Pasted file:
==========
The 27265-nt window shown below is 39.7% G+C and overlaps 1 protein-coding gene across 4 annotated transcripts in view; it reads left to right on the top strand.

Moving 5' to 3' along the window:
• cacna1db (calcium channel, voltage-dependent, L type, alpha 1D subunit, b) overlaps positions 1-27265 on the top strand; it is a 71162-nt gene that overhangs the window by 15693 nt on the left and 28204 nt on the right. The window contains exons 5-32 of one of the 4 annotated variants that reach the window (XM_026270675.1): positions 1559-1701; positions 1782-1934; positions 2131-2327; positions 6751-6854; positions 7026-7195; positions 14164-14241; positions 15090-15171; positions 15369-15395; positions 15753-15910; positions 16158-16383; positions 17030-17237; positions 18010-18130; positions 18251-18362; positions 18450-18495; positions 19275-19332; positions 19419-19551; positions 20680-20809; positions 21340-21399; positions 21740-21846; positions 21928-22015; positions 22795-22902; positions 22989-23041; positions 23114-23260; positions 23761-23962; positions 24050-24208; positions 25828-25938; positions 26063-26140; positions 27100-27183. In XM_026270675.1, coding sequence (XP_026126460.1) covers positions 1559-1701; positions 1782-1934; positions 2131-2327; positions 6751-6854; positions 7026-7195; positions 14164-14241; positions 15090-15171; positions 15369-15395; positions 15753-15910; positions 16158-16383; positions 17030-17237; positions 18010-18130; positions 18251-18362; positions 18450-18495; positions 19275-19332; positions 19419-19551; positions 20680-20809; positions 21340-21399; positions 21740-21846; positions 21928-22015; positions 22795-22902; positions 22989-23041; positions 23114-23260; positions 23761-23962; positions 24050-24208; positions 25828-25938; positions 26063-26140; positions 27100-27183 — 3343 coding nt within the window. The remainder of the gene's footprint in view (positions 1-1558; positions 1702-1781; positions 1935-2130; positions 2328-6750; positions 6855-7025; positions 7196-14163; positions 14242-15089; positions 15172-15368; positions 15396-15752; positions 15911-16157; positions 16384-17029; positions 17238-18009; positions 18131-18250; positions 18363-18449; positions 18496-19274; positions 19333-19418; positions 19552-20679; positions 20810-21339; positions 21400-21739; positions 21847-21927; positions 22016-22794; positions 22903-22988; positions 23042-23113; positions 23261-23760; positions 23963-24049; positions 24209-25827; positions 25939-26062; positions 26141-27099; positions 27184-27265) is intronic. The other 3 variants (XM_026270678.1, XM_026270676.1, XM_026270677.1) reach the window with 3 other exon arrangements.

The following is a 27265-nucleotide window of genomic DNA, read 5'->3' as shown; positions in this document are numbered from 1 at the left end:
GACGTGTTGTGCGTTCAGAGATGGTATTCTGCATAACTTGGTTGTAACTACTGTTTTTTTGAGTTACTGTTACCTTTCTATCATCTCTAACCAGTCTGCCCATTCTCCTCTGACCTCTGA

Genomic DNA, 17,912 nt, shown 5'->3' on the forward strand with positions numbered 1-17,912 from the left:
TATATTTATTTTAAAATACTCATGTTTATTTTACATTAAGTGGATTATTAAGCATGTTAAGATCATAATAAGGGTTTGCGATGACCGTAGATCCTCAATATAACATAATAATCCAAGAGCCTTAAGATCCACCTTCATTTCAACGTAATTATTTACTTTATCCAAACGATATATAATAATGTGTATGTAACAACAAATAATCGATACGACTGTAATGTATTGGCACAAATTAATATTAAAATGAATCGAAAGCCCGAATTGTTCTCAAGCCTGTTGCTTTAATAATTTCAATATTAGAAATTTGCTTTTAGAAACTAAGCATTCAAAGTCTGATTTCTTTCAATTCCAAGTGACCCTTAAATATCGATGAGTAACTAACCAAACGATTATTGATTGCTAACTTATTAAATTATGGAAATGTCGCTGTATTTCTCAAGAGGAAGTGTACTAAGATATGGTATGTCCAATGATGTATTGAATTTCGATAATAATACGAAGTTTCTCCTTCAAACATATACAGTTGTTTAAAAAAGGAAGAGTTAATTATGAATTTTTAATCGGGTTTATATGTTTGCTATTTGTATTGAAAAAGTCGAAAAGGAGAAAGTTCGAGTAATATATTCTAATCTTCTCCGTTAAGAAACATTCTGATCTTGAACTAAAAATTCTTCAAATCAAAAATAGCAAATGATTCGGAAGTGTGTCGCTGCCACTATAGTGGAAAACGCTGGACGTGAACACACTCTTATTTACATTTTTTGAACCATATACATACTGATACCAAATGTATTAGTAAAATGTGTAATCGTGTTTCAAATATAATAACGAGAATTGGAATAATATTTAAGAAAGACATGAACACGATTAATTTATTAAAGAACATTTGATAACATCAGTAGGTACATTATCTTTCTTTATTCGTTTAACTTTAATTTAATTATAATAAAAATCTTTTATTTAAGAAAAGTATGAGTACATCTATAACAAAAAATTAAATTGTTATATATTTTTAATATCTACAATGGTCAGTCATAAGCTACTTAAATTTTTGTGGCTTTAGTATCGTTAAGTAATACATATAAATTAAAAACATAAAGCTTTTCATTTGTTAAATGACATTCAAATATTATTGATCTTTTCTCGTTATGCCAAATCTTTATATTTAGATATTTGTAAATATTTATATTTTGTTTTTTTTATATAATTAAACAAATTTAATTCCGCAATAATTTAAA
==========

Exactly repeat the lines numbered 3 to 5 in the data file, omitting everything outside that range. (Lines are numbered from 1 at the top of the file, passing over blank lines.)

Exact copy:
• cacna1db (calcium channel, voltage-dependent, L type, alpha 1D subunit, b) overlaps positions 1-27265 on the top strand; it is a 71162-nt gene that overhangs the window by 15693 nt on the left and 28204 nt on the right. The window contains exons 5-32 of one of the 4 annotated variants that reach the window (XM_026270675.1): positions 1559-1701; positions 1782-1934; positions 2131-2327; positions 6751-6854; positions 7026-7195; positions 14164-14241; positions 15090-15171; positions 15369-15395; positions 15753-15910; positions 16158-16383; positions 17030-17237; positions 18010-18130; positions 18251-18362; positions 18450-18495; positions 19275-19332; positions 19419-19551; positions 20680-20809; positions 21340-21399; positions 21740-21846; positions 21928-22015; positions 22795-22902; positions 22989-23041; positions 23114-23260; positions 23761-23962; positions 24050-24208; positions 25828-25938; positions 26063-26140; positions 27100-27183. In XM_026270675.1, coding sequence (XP_026126460.1) covers positions 1559-1701; positions 1782-1934; positions 2131-2327; positions 6751-6854; positions 7026-7195; positions 14164-14241; positions 15090-15171; positions 15369-15395; positions 15753-15910; positions 16158-16383; positions 17030-17237; positions 18010-18130; positions 18251-18362; positions 18450-18495; positions 19275-19332; positions 19419-19551; positions 20680-20809; positions 21340-21399; positions 21740-21846; positions 21928-22015; positions 22795-22902; positions 22989-23041; positions 23114-23260; positions 23761-23962; positions 24050-24208; positions 25828-25938; positions 26063-26140; positions 27100-27183 — 3343 coding nt within the window. The remainder of the gene's footprint in view (positions 1-1558; positions 1702-1781; positions 1935-2130; positions 2328-6750; positions 6855-7025; positions 7196-14163; positions 14242-15089; positions 15172-15368; positions 15396-15752; positions 15911-16157; positions 16384-17029; positions 17238-18009; positions 18131-18250; positions 18363-18449; positions 18496-19274; positions 19333-19418; positions 19552-20679; positions 20810-21339; positions 21400-21739; positions 21847-21927; positions 22016-22794; positions 22903-22988; positions 23042-23113; positions 23261-23760; positions 23963-24049; positions 24209-25827; positions 25939-26062; positions 26141-27099; positions 27184-27265) is intronic. The other 3 variants (XM_026270678.1, XM_026270676.1, XM_026270677.1) reach the window with 3 other exon arrangements.

The following is a 27265-nucleotide window of genomic DNA, read 5'->3' as shown; positions in this document are numbered from 1 at the left end:
GACGTGTTGTGCGTTCAGAGATGGTATTCTGCATAACTTGGTTGTAACTACTGTTTTTTTGAGTTACTGTTACCTTTCTATCATCTCTAACCAGTCTGCCCATTCTCCTCTGACCTCTGA